Quinton "Rampage" Jackson makes his way to the ring howling like a werewolf with a thick junkyard chain wrapped around his neck.

He might have one of the most intimidating staredowns in all of sports.

His style was cultivated on the streets of Memphis, combining wrestling with raw aggression and natural brawling instincts that could have destroyed him but, instead, led him toward the top of his growing sport.

He doesn't just take down his opponents, he lifts them high into the air and body slams them.

He can throw fists and knees with the best of them, and he has vicious ground-and-pound skills when the fight goes to the canvas.

Win or lose, Jackson's fights always end in dramatic fashion.

The former "Thug Warrior" turned "God's Soldier" built his reputation as one of the top 205-pound fighters in mixed martial arts while fighting in Japan's PRIDE Fighting Championships.

Now, Jackson, who lives in Irvine, is ready to take on the best the Ultimate Fighting Championships has to offer. Jackson challenges UFC light-heavyweight champion Chuck Liddell in the main event of UFC 71 on Saturday night at the MGM Grand Garden Arena in Las Vegas.

"I've been that way my whole life," Jackson said of his over-the-top personality which has made him a fan favorite. "Everything about me, I've been that way before I started fighting.

"I've been howling since I was a little kid. I've been wearing a chain ever since I started wrestling in high school. Why not be myself? I'm already stupid, make fun of everybody, laugh and joke around. I just brought it with me. Be myself. This is what I do. When I fight, my main objective is to excite the fans. If it weren't for them, we wouldn't have this sport."

Jackson grew up in South Memphis, which is considered to be one of the economically poorest parts of the city. Abandoned businesses and burned-out homes litter the neighborhood. Many gangsta rappers have glorified South Memphis in their music. The Vice Lords and Gangster Disciples and some Grape Street Watts Crips and Hoover Crips call that area of Memphis home.

Jackson's parents divorced when he was 10 and he gravitated toward his older cousins, who were prone to trouble. Jackson got caught up in the street life, getting into fights and selling drugs.

"Growing up in Memphis, it was a tough journey, man," Jackson said. "Some of my friends that I grew up with … they didn't make it. I'm blessed to even make it.

"It was kind of like a war when you really think about it. What's going to happen next? Which one of your friends is going to disappear now? Who is going to jail for this?"

Jackson was heading down a dead end before his mother, Lucille, remarried and moved the family to Raleigh, a suburb of Memphis.

"My mom had remarried and she saw the neighborhood was bad," Jackson said. "One of my friends had just went to jail for murder.

"She just looked for a house far away and it was probably the best thing that happened to me in my life. The school I went to had wrestling. The rest is history."

Nobody knew about Jackson's past when he started attending Raleigh-Egypt High. He had a clean slate. He said he quit smoking marijuana and cigarettes and stopped drinking alcohol when he started wrestling. His grades improved. He finally had goals.

"He says he was new at that school and that was one reason he wanted to change," his mother said. "He said don't nobody know him there.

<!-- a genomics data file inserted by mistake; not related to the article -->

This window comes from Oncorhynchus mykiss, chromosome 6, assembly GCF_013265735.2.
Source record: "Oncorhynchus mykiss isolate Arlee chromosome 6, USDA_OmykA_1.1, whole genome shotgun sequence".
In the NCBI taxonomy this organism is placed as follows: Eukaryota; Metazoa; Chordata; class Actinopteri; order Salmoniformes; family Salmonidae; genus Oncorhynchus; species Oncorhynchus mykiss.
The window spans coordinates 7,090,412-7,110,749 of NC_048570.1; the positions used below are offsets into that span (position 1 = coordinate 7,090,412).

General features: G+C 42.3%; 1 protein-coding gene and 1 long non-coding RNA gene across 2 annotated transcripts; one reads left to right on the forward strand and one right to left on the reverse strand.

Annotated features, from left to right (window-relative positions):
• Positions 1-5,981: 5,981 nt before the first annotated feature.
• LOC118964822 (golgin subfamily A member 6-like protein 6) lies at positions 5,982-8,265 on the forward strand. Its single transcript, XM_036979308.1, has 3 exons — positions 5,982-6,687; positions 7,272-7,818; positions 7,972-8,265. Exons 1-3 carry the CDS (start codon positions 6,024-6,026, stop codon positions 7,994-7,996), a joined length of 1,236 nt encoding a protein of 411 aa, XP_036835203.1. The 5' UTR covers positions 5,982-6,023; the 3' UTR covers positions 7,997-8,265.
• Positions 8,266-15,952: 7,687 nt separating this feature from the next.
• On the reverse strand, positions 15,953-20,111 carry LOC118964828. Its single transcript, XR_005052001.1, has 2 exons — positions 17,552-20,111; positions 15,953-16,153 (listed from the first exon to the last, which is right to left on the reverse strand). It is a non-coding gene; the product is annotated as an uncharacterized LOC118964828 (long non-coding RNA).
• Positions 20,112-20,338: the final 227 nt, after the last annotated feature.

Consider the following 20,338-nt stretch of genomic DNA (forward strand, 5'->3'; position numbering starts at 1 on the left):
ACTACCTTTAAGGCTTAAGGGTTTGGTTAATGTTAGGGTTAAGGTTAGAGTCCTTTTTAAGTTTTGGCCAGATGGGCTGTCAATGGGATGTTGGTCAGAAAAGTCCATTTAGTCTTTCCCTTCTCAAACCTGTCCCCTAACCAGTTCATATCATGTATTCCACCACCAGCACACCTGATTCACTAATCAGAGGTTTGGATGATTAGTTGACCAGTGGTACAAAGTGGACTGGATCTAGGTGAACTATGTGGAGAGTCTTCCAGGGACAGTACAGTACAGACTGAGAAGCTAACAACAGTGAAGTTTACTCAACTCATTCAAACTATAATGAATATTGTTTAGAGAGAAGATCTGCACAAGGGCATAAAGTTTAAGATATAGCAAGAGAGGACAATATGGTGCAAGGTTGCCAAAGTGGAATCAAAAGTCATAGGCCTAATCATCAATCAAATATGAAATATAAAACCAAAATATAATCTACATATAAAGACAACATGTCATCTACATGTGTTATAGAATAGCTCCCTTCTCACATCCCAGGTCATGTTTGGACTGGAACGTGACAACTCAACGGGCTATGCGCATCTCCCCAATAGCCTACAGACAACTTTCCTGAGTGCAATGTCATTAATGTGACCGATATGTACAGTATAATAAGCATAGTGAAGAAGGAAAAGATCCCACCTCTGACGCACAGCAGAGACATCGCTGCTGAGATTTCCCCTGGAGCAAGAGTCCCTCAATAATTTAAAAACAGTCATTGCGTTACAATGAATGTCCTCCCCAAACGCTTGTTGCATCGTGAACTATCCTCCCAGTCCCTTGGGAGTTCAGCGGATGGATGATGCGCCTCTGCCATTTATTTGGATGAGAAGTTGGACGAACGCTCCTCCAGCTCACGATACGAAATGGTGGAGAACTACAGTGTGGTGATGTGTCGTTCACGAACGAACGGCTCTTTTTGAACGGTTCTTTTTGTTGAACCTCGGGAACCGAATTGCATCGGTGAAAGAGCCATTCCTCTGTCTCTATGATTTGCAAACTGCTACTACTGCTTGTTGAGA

"He was always getting in trouble, getting suspended for something or fighting. He decided to change. I thought it was good that he found something he liked."

Jackson has had his nickname "Rampage" since he was 8 years old. His cousin, Tyrone, dubbed him that because of his epic tantrums and because he had "the worst temper on planet Earth." He started wearing the chain to his high school wrestling matches as a good-luck charm.

"I lost my first five matches in a row," Jackson said. "Then my brother gave me the chain and I started wearing the chain as a good-luck thing. And it kind of intimidated my opponents. From then on I went undefeated until the regional finals."

Jackson continued to wrestle in junior college before being introduced to MMA by one of his friends, David Roberts. He quickly built a 10-1 record before being invited to compete in PRIDE.

He put together some highlight victories over Kevin Randleman and Igor Vovchanchyn. His power-bomb slam that knocked out Brazilian Top Team's Ricardo Arona was another highlight.

But Jackson never got to celebrate his greatest victory, a second-round stoppage of Liddell in the semifinals of PRIDE's 2003 Middleweight Grand Prix. Jackson had to fight PRIDE middleweight champion Wanderlei Silva later the same night in the tournament finals and was knocked out in the first round by a series of vicious knees.

"I fought two fights that day," said Jackson, who is 7-2 since that night, including a second loss to Silva. "It was crazy to fight two of the best fighters in the world in one day. If I would have won that tournament, I would have gone down in history as the best fighter in the world.

"It was a big disappointment. I even forget that I fought Chuck. I got my (butt) kicked later on that night. I forgot all about Chuck. People were like, 'Man, you beat Chuck Liddell.' It didn't mean nothing to me."

It will mean more if Jackson is able to beat Liddell this time. Liddell is on a seven-fight winning streak since losing to Jackson, establishing himself as the face of MMA in North America with each victory.

Some critics say Jackson doesn't have the same fire since he became a born-again Christian. Some say Jackson isn't the same fighter since his KO losses to Silva.

"Let them say what they gonna say," Jackson said. "I'm gonna do my talking in the ring, in the cage. I'm gonna see what they have to say after this fight."

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